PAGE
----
4 out of 4 stars
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Do you remember that moment when, deeply in love with somebody, you are asked to describe your feelings, but you are simply at a loss for words? It is the same with a good book. Norman Hall’s novel is a genuinely wonderful book. Good Girl explores the most profound emotions a human heart can feel. It teaches us never to give up even if all the odds are against us. It shows us that hope can spring at the bottom of the deepest well. It is about unconditional love.
23-year-old Jessica Anne Khalid lives in Wellingford, England, in a tiny two-bed terraced house, “her quiet place of refuge, her open prison.” Despite her two jobs, she has troubles paying her debts to the City Council or to the two men in dark suits bursting into her house every Friday. Jess also takes care of her sick father, Joe Butler, who stays in St. James Nursing Home. However, visiting him on Tuesdays seems an unbearable burden for the young girl. What is the dark secret that made Jess lose her smile? Where is her husband, Mo, and, more importantly, where is her 3-year-old daughter, Leila? Faced with dismissal and eviction, Jess has no other choice but to assume another identity. Bearing a new name, yet still haunted by the demons of her past, she begins a journey that will take her to the most unexpected places.
In the picturesque English countryside, retired Colonel Peter Jeffries owns a huge mansion called Chalton Manor. A widower, he has one daughter, Lisa, who is nowhere to be seen. Although he suffers from some serious health problems, Colonel Peter goes on a trip to Nepal, Himalaya, and climbs up to the small village of Lantang at 7,227 meters high. Since he does not find whatever he is looking for, he returns to Chalton Manor gloomier than ever. Little does he know that his life will radically change during his river trip on his boat Carician.
Apparently unconnected, Jess’s and Peter’s lives will ultimately collide in a surprising manner. The third-person narrator in the first twenty-three chapters of the novel alternatively focuses on either Jess or Peter. The remaining twelve chapters show them together and solve the puzzle of their troubled past. The story flows so easily and the characters are so relatable that I ended up reading the book in two days. I can honestly say that Norman Hall has the rare gift of storytelling and the incredible talent to create the kind of atmosphere and tension that leaves you wondering what is going to happen next.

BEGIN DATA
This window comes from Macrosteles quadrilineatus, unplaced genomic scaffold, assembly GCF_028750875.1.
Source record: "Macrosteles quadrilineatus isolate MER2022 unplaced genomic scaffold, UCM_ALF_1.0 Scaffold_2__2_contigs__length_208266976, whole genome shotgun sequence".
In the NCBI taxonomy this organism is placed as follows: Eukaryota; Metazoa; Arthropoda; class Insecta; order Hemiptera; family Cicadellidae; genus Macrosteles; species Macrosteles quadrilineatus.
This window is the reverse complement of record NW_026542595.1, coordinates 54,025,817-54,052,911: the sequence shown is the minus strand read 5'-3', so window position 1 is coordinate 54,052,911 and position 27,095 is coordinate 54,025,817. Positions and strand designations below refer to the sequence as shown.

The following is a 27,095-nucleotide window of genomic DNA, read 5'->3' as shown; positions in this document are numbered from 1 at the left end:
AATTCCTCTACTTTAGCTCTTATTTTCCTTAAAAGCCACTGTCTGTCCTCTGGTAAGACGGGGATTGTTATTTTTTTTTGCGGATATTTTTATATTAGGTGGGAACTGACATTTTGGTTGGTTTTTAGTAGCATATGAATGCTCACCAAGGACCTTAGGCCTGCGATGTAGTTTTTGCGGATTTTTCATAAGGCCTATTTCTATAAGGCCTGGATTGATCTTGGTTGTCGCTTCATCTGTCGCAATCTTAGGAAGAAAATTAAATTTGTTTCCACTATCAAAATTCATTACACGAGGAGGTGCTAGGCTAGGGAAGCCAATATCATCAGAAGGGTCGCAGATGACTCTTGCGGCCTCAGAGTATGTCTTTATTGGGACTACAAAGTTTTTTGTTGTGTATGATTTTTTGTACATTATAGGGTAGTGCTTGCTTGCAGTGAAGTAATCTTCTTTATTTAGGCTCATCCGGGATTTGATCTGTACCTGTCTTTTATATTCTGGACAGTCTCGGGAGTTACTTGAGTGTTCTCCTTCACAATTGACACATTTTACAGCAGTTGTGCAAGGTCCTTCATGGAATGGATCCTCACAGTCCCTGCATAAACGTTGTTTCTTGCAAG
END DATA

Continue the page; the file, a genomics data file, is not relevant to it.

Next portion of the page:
The book touches on many sensitive issues: neglect, abuse, injustice, racism, and trauma. These are not overtly explicit, though. On the contrary, the scenes of emotional, physical, or psychological abuse are slowly reconstituted from bits and pieces. Situations in the present trigger flashbacks into the characters’ past. In Jess’s case, memories and dreams help us understand her isolation and despair. With great sensibility, the author describes the incredible carrousel of emotions and feelings in a broken heart. I was afraid and angry with Jess, I cried with her when she confessed the whole truth for the first time, and I was happy for her when she found comfort and support.
I highly appreciate the novel for its overall optimistic message. Without a doubt, it deserves 4 out of 4 stars. Apart from a handful of missing commas or extra definite articles, the editing is exceptional. I recommend Good Girl to all those who passed through traumatic experiences. Jess’s tenacity and strength act as a guiding light for people who survived the worst and reinvented themselves under the most difficult circumstances. Even if you have not passed through any kind of abuse or trauma, this book could still make you reflect on the things you need to be grateful for.
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